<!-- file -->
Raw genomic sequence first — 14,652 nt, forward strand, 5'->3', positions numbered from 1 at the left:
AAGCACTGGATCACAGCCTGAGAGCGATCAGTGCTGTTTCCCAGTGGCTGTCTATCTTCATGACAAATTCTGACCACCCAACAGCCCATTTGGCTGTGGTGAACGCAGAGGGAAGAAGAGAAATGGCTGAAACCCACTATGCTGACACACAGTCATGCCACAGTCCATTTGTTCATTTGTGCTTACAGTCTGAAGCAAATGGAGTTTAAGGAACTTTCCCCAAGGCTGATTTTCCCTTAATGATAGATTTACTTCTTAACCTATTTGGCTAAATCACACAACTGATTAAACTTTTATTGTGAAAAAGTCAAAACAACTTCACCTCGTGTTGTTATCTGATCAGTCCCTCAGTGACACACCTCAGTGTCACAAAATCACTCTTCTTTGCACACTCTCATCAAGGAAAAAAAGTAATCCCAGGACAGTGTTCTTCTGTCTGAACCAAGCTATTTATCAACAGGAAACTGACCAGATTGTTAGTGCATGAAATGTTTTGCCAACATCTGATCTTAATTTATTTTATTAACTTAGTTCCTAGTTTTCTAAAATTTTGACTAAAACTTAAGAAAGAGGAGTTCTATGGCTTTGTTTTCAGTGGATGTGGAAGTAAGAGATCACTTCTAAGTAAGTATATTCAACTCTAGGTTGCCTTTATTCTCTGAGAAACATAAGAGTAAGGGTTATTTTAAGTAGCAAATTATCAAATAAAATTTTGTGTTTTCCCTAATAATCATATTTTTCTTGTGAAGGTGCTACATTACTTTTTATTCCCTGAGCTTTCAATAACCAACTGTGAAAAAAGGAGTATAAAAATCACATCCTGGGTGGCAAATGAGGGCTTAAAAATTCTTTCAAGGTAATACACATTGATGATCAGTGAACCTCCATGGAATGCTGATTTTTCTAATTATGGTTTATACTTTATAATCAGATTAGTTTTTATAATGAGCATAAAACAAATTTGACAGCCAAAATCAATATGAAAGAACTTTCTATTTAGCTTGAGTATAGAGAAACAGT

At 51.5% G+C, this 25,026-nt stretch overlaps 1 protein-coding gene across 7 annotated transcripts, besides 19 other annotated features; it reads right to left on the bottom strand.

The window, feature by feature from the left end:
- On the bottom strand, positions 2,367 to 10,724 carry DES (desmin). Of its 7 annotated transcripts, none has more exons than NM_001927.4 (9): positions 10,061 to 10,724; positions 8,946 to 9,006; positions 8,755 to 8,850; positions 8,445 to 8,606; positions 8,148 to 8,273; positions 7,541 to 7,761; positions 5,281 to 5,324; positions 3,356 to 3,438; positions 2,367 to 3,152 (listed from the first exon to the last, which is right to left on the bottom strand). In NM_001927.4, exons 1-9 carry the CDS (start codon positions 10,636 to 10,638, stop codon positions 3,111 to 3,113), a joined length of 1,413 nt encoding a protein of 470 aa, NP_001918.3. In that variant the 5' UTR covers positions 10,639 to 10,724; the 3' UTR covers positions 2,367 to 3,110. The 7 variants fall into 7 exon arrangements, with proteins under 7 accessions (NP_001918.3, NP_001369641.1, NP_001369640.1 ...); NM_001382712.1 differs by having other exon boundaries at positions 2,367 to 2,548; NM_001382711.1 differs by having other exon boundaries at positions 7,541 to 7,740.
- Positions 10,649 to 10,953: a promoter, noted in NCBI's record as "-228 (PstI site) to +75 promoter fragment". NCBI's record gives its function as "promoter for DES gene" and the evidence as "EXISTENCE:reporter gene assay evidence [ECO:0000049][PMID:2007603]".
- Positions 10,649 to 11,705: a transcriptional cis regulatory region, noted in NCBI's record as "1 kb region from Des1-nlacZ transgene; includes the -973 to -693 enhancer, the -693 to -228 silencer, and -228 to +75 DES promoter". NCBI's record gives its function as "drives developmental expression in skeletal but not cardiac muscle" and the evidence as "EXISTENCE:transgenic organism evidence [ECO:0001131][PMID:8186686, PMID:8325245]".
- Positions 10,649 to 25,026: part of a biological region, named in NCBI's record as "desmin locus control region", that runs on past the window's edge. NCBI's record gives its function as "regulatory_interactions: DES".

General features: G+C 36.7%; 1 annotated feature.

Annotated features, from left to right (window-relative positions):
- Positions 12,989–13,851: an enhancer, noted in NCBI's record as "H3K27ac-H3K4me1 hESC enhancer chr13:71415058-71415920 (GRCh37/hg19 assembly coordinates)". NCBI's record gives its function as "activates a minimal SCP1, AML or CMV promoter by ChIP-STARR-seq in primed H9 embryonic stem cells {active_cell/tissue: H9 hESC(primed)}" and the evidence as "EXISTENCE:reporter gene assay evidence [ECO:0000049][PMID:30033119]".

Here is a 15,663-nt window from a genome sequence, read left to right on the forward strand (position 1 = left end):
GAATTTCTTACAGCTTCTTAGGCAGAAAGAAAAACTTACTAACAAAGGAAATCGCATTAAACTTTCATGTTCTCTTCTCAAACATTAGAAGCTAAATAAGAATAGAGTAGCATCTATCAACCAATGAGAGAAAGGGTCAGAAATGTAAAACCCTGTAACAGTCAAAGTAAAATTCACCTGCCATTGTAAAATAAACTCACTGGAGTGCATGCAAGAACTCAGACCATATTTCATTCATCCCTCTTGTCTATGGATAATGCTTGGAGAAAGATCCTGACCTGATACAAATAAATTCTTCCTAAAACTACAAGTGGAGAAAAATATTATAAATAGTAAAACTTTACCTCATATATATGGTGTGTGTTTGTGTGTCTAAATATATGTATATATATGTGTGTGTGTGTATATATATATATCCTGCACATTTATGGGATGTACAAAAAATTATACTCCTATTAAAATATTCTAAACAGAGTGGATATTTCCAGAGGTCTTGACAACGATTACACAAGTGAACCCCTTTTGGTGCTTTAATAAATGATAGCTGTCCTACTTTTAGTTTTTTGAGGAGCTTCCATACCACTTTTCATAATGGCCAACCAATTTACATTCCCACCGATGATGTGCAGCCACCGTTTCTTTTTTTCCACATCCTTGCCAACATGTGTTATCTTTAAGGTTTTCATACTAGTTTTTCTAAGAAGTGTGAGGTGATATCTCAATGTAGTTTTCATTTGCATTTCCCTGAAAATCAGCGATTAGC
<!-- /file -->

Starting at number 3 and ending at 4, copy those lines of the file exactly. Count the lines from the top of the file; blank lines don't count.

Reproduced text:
At 51.5% G+C, this 25,026-nt stretch overlaps 1 protein-coding gene across 7 annotated transcripts, besides 19 other annotated features; it reads right to left on the bottom strand.

The window, feature by feature from the left end: